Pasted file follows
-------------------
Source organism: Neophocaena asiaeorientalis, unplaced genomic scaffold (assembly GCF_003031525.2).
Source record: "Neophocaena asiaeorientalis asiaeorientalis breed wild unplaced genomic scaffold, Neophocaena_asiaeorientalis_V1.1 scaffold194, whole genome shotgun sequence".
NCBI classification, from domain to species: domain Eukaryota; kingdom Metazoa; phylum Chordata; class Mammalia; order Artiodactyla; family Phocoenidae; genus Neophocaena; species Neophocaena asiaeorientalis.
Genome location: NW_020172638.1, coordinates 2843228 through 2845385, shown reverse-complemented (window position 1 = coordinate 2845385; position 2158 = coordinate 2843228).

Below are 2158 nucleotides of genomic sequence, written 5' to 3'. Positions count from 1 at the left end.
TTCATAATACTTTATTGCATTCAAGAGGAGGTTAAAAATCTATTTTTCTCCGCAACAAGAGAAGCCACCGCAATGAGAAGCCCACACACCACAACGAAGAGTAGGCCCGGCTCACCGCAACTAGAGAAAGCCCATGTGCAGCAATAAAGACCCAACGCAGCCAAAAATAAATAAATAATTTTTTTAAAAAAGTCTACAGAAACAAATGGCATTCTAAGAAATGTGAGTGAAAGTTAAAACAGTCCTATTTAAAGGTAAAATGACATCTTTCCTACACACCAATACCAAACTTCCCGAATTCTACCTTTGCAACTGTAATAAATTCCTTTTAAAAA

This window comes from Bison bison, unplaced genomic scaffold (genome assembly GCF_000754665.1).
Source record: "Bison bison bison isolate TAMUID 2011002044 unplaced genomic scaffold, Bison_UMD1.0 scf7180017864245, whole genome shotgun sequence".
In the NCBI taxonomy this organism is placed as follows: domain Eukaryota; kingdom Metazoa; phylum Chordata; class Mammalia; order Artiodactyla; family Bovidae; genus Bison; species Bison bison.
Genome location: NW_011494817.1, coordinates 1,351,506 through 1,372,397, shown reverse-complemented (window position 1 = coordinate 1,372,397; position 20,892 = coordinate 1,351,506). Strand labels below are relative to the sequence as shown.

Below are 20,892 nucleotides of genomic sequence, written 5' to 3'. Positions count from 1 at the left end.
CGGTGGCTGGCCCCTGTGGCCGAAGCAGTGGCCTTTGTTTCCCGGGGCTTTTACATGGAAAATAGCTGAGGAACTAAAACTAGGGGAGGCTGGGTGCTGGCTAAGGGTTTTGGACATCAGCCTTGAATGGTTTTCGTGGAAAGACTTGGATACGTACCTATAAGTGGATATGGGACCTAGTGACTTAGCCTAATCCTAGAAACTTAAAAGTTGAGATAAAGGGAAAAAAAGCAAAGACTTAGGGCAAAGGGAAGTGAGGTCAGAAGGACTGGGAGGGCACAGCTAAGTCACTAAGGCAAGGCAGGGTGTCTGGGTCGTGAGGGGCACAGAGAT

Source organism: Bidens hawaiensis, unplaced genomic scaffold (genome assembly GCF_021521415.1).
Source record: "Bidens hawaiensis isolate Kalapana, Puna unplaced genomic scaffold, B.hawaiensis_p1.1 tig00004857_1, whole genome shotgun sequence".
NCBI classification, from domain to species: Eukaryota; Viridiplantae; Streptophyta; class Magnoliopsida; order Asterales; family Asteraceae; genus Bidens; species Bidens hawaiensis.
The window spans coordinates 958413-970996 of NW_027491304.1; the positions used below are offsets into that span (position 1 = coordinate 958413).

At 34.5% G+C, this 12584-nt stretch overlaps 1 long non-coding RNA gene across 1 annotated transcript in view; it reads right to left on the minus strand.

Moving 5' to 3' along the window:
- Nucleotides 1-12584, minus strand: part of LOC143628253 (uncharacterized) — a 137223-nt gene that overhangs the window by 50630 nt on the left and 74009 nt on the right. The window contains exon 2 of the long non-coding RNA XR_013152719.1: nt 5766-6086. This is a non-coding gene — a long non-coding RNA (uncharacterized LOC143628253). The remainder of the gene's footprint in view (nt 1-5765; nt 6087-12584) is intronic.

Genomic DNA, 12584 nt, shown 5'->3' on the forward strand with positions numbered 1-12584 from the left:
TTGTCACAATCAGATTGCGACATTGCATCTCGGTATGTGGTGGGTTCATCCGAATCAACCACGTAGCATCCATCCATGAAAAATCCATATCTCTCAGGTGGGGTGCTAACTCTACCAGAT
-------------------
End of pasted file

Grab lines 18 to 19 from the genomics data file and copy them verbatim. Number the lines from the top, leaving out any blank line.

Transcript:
Moving 5' to 3' along the window:
- Nucleotides 1-12584, minus strand: part of LOC143628253 (uncharacterized) — a 137223-nt gene that overhangs the window by 50630 nt on the left and 74009 nt on the right. The window contains exon 2 of the long non-coding RNA XR_013152719.1: nt 5766-6086. This is a non-coding gene — a long non-coding RNA (uncharacterized LOC143628253). The remainder of the gene's footprint in view (nt 1-5765; nt 6087-12584) is intronic.